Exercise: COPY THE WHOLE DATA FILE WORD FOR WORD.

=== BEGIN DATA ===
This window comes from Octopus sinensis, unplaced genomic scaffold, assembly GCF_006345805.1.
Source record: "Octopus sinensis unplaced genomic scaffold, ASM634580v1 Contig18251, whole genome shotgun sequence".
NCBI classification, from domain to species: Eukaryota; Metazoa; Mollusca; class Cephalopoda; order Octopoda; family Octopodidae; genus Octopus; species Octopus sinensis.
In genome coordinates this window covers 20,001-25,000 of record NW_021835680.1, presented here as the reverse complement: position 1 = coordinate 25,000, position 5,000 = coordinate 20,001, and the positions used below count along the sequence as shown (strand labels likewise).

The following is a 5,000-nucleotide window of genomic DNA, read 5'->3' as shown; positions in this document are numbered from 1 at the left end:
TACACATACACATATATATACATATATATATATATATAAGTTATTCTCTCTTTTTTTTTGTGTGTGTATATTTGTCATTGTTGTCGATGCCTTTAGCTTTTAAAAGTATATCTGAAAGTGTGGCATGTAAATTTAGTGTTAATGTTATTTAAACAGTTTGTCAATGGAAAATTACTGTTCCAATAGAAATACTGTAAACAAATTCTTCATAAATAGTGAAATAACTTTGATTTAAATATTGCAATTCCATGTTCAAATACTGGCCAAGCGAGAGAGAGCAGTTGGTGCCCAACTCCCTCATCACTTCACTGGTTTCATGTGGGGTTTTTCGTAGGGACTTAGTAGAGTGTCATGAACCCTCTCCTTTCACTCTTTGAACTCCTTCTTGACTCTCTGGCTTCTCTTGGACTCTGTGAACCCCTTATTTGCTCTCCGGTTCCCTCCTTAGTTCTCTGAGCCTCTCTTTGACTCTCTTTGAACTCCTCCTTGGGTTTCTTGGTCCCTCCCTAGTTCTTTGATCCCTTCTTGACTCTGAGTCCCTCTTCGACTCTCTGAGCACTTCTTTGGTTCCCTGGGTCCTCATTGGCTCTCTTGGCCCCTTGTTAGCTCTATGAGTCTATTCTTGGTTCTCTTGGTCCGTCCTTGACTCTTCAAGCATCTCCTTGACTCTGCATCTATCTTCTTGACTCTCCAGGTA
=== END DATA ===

This window comes from Octopus sinensis, unplaced genomic scaffold, assembly GCF_006345805.1.
Source record: "Octopus sinensis unplaced genomic scaffold, ASM634580v1 Contig18251, whole genome shotgun sequence".
NCBI classification, from domain to species: Eukaryota; Metazoa; Mollusca; class Cephalopoda; order Octopoda; family Octopodidae; genus Octopus; species Octopus sinensis.
In genome coordinates this window covers 20,001-25,000 of record NW_021835680.1, presented here as the reverse complement: position 1 = coordinate 25,000, position 5,000 = coordinate 20,001, and the positions used below count along the sequence as shown (strand labels likewise).

The following is a 5,000-nucleotide window of genomic DNA, read 5'->3' as shown; positions in this document are numbered from 1 at the left end:
TACACATACACATATATATACATATATATATATATATAAGTTATTCTCTCTTTTTTTTTGTGTGTGTATATTTGTCATTGTTGTCGATGCCTTTAGCTTTTAAAAGTATATCTGAAAGTGTGGCATGTAAATTTAGTGTTAATGTTATTTAAACAGTTTGTCAATGGAAAATTACTGTTCCAATAGAAATACTGTAAACAAATTCTTCATAAATAGTGAAATAACTTTGATTTAAATATTGCAATTCCATGTTCAAATACTGGCCAAGCGAGAGAGAGCAGTTGGTGCCCAACTCCCTCATCACTTCACTGGTTTCATGTGGGGTTTTTCGTAGGGACTTAGTAGAGTGTCATGAACCCTCTCCTTTCACTCTTTGAACTCCTTCTTGACTCTCTGGCTTCTCTTGGACTCTGTGAACCCCTTATTTGCTCTCCGGTTCCCTCCTTAGTTCTCTGAGCCTCTCTTTGACTCTCTTTGAACTCCTCCTTGGGTTTCTTGGTCCCTCCCTAGTTCTTTGATCCCTTCTTGACTCTGAGTCCCTCTTCGACTCTCTGAGCACTTCTTTGGTTCCCTGGGTCCTCATTGGCTCTCTTGGCCCCTTGTTAGCTCTATGAGTCTATTCTTGGTTCTCTTGGTCCGTCCTTGACTCTTCAAGCATCTCCTTGACTCTGCATCTATCTTCTTGACTCTCCAGGTA